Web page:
For a long time, historians, journalists and politicians have been engaged in a propagandist debate about who is responsible for instigating the Second World War and the mass crimes committed during it, including genocide. In the first few years after the war, this debate didn’t matter much because everyone knew who the perpetrators and victims […]
At a time when Russia is committing atrocities in Ukraine, the Ukrainian ambassador to Germany, Andrij Melnyk, condones the crimes of Bandera’s nationalists thereby undermining mutual trust between Poland and Ukraine, writes Jerzy Haszczyński in daily ‘Rzeczpospolita’
Putin’s appearance at the exhibition in celebration of the 350th anniversary of the birth of Peter the Great gave him the chance to build the narrative that he, like Peter the Great, is not conquering but recovering territory that is rightfully Russia’s, writes Grzegorz Górny on wPolityce.pl
The past few weeks have brought Ukrainians and Poles closer together than they have ever been and have led to speculation as to where the limits of this new found union may lie, writes Jakub Maciejewski in portal wPolityce.pl
“We are grateful to all those who back then did not hesitate, who stepped up to battle. We honor them and especially those who had fallen and gave their lives for their fatherland,” President Andrzej Duda declared
A Polish documentary filmmaker Mariusz Pilis spoke with Remix about his new project exploring the Trianon Treaty, which saw Hungary lose 71% of its territory at the end of WWI, a national tragedy that continues to affect Central Europe
The racial sensitivity training from Coca-Cola, which urges workers “to be less White”, is just another sign that the West is attempting to discard White people from history, Magyar Hírlap commentator László Bogár writes
“I’d want us to remember, especially on Independence Day during such a difficult time, that the Polish state is not only institutions, but above all else, us – Polish citizens,” Andrzej Duda declared in his address to the nation.
Influential Polish historian and publicist Sławomir Cenckiewicz is against erecting a statue of Tadeusz Mazowiecki, the first post-communist Polish PM. Cenckiewicz also criticized the 1989 Polish Round Table Talks as a “betrayal of the elites.”
“The Holocaust wasn’t committed by some Nazis, but by Hitler’s Germany; the Third Reich is responsible for the Holocaust,” PM Mateusz Morawiecki said during a ceremony commemorating the 74th anniversary of the liberation of Auschwitz. The PM criticized attempts to revise the truth and claimed Poland will always stand as a guardian of truth.
US President Thomas Woodrow Wilson has been honored by the Polish parliament. Official documents underline the contributions Wilson made to Poland’s independence in 1918, as well as declared that a statue of the president should be built in Warsaw.
Poland is in the top 10 countries to have won the most battles in history, ahead of even the Roman Empire. An animated map depicting all the battles mankind has fought in the last 4,500 years has become an internet hit.
In the light of Lech Wałęsa’s recent praise of Vladimir Putin’s policies, former Polish PM Jan Olszewski claims that Wałęsa’s sympathies towards Russia are nothing new. “Lech Wałęsa as President did everything to hinder Poland’s entry into NATO and integration with the West,” said Olszewski in an interview with “Do Rzeczy”.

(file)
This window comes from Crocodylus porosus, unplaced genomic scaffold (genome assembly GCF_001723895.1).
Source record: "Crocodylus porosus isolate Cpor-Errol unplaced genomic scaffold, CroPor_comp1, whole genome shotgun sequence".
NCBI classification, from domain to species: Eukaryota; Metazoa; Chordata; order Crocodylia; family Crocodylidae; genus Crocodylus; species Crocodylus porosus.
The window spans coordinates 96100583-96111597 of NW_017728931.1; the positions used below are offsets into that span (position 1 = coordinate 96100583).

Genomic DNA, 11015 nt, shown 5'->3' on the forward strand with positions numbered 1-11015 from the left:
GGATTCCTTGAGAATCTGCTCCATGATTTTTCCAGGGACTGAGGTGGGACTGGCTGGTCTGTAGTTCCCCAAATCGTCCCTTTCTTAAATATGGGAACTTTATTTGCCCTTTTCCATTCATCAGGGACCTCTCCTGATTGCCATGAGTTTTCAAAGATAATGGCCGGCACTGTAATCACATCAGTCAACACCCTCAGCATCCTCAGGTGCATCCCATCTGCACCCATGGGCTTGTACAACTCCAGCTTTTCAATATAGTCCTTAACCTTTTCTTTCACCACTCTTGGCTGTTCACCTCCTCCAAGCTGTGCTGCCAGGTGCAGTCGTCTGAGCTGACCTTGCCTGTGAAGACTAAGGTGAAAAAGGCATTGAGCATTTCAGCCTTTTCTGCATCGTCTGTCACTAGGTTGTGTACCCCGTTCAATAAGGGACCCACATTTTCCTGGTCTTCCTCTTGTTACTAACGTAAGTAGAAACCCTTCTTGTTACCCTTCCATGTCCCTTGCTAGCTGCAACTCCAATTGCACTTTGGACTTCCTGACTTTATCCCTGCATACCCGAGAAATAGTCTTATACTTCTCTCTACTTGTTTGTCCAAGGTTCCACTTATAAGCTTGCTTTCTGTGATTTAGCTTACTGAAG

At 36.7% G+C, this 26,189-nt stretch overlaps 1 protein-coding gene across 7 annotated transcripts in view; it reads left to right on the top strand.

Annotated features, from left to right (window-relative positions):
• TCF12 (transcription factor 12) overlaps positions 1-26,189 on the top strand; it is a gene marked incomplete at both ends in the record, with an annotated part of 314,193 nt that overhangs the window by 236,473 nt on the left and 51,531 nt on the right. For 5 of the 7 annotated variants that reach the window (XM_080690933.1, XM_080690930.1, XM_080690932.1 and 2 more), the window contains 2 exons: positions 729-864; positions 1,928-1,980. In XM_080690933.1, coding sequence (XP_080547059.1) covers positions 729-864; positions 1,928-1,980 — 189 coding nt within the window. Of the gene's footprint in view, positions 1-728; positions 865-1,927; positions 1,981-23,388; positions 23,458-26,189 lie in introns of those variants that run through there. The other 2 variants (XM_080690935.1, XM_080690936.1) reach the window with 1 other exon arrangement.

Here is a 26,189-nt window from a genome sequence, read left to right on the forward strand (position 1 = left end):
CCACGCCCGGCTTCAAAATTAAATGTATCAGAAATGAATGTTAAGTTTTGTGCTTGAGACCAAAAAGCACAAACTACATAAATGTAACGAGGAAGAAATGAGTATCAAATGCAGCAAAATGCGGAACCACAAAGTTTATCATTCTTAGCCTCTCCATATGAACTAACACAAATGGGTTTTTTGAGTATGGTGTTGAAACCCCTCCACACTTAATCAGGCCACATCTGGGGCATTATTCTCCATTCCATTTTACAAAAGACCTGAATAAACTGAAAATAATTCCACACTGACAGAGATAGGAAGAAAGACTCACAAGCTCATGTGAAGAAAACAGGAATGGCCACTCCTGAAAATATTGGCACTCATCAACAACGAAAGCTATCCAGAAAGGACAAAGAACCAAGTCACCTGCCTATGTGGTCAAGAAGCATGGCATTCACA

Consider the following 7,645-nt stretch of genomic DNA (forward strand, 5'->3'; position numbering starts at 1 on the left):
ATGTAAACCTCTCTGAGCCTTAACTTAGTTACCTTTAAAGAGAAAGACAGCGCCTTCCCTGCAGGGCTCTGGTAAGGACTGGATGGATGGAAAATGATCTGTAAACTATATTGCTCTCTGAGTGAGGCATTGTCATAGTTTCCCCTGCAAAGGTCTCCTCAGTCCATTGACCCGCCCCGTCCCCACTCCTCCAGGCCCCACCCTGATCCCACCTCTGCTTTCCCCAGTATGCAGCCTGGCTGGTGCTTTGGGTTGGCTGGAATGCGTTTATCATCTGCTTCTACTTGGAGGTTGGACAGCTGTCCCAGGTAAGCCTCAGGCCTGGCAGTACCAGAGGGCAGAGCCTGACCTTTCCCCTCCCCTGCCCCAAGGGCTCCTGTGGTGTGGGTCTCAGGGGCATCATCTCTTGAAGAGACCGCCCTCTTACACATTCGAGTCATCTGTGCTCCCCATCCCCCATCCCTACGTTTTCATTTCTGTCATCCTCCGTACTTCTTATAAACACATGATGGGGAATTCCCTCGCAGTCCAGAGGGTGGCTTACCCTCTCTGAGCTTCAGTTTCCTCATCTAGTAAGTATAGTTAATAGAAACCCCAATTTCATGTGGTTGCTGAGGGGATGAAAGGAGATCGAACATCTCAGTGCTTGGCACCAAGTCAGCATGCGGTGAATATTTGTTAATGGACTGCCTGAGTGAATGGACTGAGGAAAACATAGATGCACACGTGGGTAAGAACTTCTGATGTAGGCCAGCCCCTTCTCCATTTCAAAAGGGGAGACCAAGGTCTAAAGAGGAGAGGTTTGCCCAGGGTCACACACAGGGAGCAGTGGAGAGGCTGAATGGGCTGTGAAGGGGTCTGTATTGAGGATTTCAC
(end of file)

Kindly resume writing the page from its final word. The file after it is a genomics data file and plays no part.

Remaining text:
Multiple documents from the head of Poland’s communist police and special services archive have been sold to the US Hoover Institution Library & Archives in Stanford. Polish Radio journalist Wiktor Świetlik explains how these documents relate to Poland’s post-communist heritage.
A court in Kraków will return to a case brought by a Polish veteran against the ZDF TV channel and the producers of controversial TV series “Our mothers, our fathers” for its portrayal of Poles. The 95-year-old veteran of the Home Army (AK), captain Zbigniew Radłowski who has brought the case will attend the court hearing.
Poland’s peaceful Solidarity movement was crushed by tanks in 1981 with 100 dead, 10,000 in prison, thousands forced to emigrate and the economy in tatters. But its architects, General Wojciech Jaruzelski and General Czesław Kiszczak have not been held to account for waging war on the nation.
Will history repeat itself and the countries of Central Europe shine again? Igor Szczęsnowicz draws comparisons between the current social and international situation of Europe to that of the 14th century.
Conservative film critics and intellectuals are up in arms upon seeing the script of a movie about a famous medieval Hungarian general and politician who managed to stop the advance of the Ottoman Empire in the mid-15th century.
A liberal crowd, including EU President Donald Tusk, attended Lech Wałęsa’s 75th birthday. Tusk’s gift to Wałęsa, birthday wishes signed by leaders of 26 EU states, was missing the signatures of Mateusz Morawiecki and apparently Viktor Orban.
Poland regaining its independence in 1918, the fall of communism and entering the European Union are seen as the most important events of the last 100 years, according to a survey carried out by CBOS (Public Opinion Research Center). The Second World War is seen as the country’s biggest failure.
September 17th, 1939 is when the Soviet Union invaded Poland and her allies stood aside. Leonarda Bukowska explains why it is important for Poles to finally discuss what happened on that day and draw conclusions to help Poland today.
The German Federal Court of Justice in Karlsruhe defends the usage of the term “Polish Death Camps” as freedom of speech. It also determined that German tv station ZDF does not need to acknowledge the verdicts of Polish courts. Tomasz Pietryga explains how this verdict is against EU laws and is an odd extension of freedom of speech.
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